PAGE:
“To its credit, Lincoln did not exit the individual variable annuity business or the individual annuity business in total. Rather, it sought external help from an actuarial consulting firm to help it understand the investment risks inherent in its product designs and ways to mitigate such risks through product design, pricing, and especially hedging.
“The company doesn’t want to make annuity acquisitions—except for some compelling strategic advantage—that would exacerbate its dependence on its individual annuity business line for earnings. As an aside, another reason Lincoln is relatively small is that a big European company hasn’t swallowed it up.”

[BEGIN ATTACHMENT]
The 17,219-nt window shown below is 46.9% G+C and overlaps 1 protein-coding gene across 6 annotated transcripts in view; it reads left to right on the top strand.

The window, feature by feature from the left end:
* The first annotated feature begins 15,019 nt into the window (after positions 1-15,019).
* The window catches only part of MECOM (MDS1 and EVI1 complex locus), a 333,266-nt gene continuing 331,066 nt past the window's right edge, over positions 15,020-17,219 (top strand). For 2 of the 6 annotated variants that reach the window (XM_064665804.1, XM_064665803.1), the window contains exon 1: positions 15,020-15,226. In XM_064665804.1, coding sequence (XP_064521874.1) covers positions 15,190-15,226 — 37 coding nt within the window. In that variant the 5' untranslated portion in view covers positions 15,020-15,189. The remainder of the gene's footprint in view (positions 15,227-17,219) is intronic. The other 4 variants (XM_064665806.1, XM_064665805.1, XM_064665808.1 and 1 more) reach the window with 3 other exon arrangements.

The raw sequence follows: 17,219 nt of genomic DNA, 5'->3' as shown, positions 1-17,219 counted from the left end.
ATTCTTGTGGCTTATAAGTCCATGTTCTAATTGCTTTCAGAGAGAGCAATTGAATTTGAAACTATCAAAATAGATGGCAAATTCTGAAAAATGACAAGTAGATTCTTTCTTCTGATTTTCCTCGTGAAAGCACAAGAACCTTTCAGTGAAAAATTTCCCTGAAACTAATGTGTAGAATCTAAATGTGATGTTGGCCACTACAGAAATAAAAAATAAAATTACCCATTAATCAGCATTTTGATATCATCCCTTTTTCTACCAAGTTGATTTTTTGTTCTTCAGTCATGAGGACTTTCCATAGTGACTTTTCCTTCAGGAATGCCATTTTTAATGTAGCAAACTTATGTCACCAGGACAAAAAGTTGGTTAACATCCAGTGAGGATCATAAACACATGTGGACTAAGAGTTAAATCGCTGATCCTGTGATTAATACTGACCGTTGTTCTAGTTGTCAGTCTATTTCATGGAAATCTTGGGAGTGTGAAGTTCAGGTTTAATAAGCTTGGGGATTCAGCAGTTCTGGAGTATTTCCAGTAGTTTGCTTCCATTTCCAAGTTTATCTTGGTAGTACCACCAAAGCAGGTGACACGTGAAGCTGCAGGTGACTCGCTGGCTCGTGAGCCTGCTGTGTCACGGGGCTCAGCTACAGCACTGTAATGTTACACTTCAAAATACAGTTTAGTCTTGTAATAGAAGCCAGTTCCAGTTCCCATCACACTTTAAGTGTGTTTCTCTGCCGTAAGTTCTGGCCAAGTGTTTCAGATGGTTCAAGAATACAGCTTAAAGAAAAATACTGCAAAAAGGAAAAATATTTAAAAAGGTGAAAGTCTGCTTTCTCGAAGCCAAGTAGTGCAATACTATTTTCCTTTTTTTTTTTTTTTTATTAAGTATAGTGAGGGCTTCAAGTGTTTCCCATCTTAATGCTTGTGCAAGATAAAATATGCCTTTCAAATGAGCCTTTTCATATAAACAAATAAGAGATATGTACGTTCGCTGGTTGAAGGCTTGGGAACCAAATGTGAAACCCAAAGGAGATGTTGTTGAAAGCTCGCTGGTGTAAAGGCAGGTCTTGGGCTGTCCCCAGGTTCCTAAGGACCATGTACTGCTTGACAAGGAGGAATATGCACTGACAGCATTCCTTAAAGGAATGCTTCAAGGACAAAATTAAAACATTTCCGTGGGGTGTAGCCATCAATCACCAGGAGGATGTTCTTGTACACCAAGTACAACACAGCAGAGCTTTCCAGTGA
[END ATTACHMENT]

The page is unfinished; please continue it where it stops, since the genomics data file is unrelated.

The stock buyback era
“Share buybacks have also shrunk Lincoln in size. Like many public corporations, Lincoln has bought back shares of its own stock. It’s safer for corporations to keep dividends low and instead return money to some shareholders via buybacks. The number of shares outstanding is down. Lincoln had 319 million shares outstanding in 2010 and has about 200 million today. So more than one share in three has been retired in the last decade. This, too, keeps Lincoln smaller than it might otherwise be,” Dellinger said.
“I recall Lincoln having a market value of around $7.5 billion perhaps 20 years ago. Its current market value is around $11.64 billion. Its growth rate—about 2.3% per year—is the combined result of earnings made, earnings reinvested in the company, earnings paid out as dividends, and earnings spent on stock buybacks. The point is that the size of the company hasn’t grown at much of a clip. In sum, there are many reasons why Lincoln is the size it is.”